“A brisk, engaging journey through the life of a fascinating and enormously influential artist.”
—Kansas City Star
“Very enjoyable to read, gossipy as well as learned, and it makes the man come to life.”
“Lebrecht’s book brings Mahler scholarship into to the present by including interviews with conductors, visits to sites with Mahler connections and an excellent annotated discography.”
“Readers of Why Mahler? will be grateful to Lebrecht for his enthusiasm and for his highly personal cultural history.”
—The Wall Street Journal
“As a short introduction to the meaning of Mahler, this sympathetic biography will do very well.”
—The Times (London)
“We could not put the book down. Mahler is boss.”
Since the early 1970s, culture commentator Lebrecht (Who Killed Classical Music?) has pursued all things Gustav Mahler: his music, his genius, his problems (from depression to racism). More comprehensive than his 1987 work, Mahler Remembered, this second look at the Austrian composer and conductor adds memoir and meditation to musical analysis for a compelling, opinionated, sometimes overwrought narrative. Noting Mahler's wide-ranging influence today (examples include Leonard Bernstein, a Harry Potter movie, and even Pink Floyd), Lebrecht finds in Mahler "a maker of music that interacts with what musicians and listeners are feeling in a fast-changing often threatening world." Throughout, Lebrecht interrupts the text with personal commentary, while being careful to connect the dots linking events in Mahler's life to his musical oeuvre and its realization. In chapters entitled "Whose Mahler?" and "How to Mahler" Lebrecht not only tells readers what to listen to, but why. Occasionally, such fervent admiration leads to fevered prose, as when Lebrecht writes that "the music pulses from him like blood from a severed artery." With more to appreciate than abhor, Lebrecht's affectionate study, like its subject, is laborious but engaging. (Oct.)
Lebrecht (Mahler Remembered; The Life and Death of Classical Music) presents a highly personal view of Gustav Mahler and the reasons behind the increasing popularity of his music. Using Mahler's biography, which occupies the majority of the book and features historical background, Lebrecht weaves a fascinating study that includes wide-ranging references to literature, politics, art, sociology, and popular music. Lebrecht's primary thesis is that Mahler's music, more than that of any other composer, invites highly personal and extremely varied interpretations—a point emphasized by including descriptions of numerous recordings by famous musicians over the last 80 years. The book is skillfully written and clearly—even passionately—reasoned. VERDICT This is music history, criticism, and biography at its best. A treasure trove for Mahler fans, this is also likely to convert even the most obstinate detractor. Highly recommended for all music lovers.—Timothy J. McGee, Trent Univ., Peterborough, Ont.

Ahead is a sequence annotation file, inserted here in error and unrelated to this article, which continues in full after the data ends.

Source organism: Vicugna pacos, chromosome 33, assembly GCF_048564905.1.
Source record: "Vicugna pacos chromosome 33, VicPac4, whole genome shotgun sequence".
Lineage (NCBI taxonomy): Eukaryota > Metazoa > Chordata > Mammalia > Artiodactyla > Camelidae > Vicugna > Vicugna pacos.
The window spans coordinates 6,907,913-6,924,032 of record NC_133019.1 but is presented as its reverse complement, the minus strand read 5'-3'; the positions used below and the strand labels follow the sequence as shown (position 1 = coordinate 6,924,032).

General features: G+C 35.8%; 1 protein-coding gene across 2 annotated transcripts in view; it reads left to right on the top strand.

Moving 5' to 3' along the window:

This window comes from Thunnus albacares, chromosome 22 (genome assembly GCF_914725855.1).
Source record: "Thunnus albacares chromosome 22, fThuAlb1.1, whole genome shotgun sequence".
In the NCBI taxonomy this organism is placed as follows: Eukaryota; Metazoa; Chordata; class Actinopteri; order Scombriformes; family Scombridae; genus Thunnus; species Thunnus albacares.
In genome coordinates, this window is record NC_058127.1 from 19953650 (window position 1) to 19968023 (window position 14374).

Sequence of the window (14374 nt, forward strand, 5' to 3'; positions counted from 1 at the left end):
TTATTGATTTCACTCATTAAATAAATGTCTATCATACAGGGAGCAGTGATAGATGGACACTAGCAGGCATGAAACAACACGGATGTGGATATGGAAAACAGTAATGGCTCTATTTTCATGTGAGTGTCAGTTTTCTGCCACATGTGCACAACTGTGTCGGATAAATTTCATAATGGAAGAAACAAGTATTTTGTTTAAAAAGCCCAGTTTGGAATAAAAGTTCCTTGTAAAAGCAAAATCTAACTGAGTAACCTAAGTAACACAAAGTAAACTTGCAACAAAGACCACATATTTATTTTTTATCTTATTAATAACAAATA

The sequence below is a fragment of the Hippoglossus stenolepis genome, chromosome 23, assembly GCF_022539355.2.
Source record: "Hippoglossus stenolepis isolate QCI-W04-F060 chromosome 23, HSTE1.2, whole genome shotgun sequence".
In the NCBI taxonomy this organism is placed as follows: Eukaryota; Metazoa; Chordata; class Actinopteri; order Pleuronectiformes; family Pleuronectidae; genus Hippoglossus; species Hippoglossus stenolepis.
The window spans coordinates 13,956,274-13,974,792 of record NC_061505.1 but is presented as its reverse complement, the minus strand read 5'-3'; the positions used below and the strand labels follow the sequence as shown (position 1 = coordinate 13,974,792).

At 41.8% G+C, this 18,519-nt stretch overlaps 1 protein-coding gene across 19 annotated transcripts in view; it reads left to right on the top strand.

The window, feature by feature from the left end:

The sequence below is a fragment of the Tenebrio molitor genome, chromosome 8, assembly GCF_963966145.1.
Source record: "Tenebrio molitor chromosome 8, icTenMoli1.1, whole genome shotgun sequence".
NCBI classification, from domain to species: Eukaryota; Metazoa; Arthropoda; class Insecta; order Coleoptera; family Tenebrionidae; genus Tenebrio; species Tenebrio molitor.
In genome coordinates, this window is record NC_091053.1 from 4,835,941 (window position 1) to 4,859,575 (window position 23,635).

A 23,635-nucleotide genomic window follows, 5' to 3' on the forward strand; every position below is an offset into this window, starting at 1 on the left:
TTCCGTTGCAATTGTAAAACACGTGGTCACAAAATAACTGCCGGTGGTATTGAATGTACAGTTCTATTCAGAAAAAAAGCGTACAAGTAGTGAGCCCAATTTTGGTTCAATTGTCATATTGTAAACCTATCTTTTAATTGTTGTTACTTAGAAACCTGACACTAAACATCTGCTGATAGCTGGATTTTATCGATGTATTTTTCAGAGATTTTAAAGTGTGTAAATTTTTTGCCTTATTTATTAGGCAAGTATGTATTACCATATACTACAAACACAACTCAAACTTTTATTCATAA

Music critic Lebrecht (The Life and Death of Classical Music: Featuring the 100 Best and 20 Worst Recordings Ever Made, 2007, etc.) pens an extended love letter to the composer whose majestic symphonies and brooding vocal works have become almost sacrosanct in the contemporary concert hall.
This book will appeal to Gustav Mahler (1860–1911) enthusiasts who share the author's tendency toward unabashed hyperbole—read no further than the subtitle. Lebrecht's penchant for exaggerating the role played by the classical music tradition in Western culture permeates this latest work, as it has throughout much of his previous writing. Yet the author's premise is worthy of consideration: How do we account for the rise in Mahler's popularity since Leonard Bernstein almost singlehandedly initiated a Mahler Renaissance in the 1960s? Though Lebrecht doesn't provide a definitive answer, he does offer an ample introduction to the composer. As part biography, part gonzo journalism and part confessional, the book seems unnecessarily confusing. The most compelling sections, which chronologically trace Mahler's biography, are tainted by Lebrecht's decision to write in the present tense. Likewise, many of the sections within the biographical portion of the book jump to tenuously related anecdotes from the present just as the narrative settles into a more comfortable rhythm. Lebrecht writes with appealing detail, however, filling in the crevices of his subject's life with adages and impressions about Mahler conveyed through the letters and reminiscences of those who knew him. Consequently, the author richly animates Mahler as the moody, self-obsessive and tragic figure he seems to have been. The book also includes interviews with surviving family members and accounts of the author's pilgrimages to important Mahler sites.
Lebrecht takes on a fascinating topic, but his attempt results in a disorienting formal hodgepodge.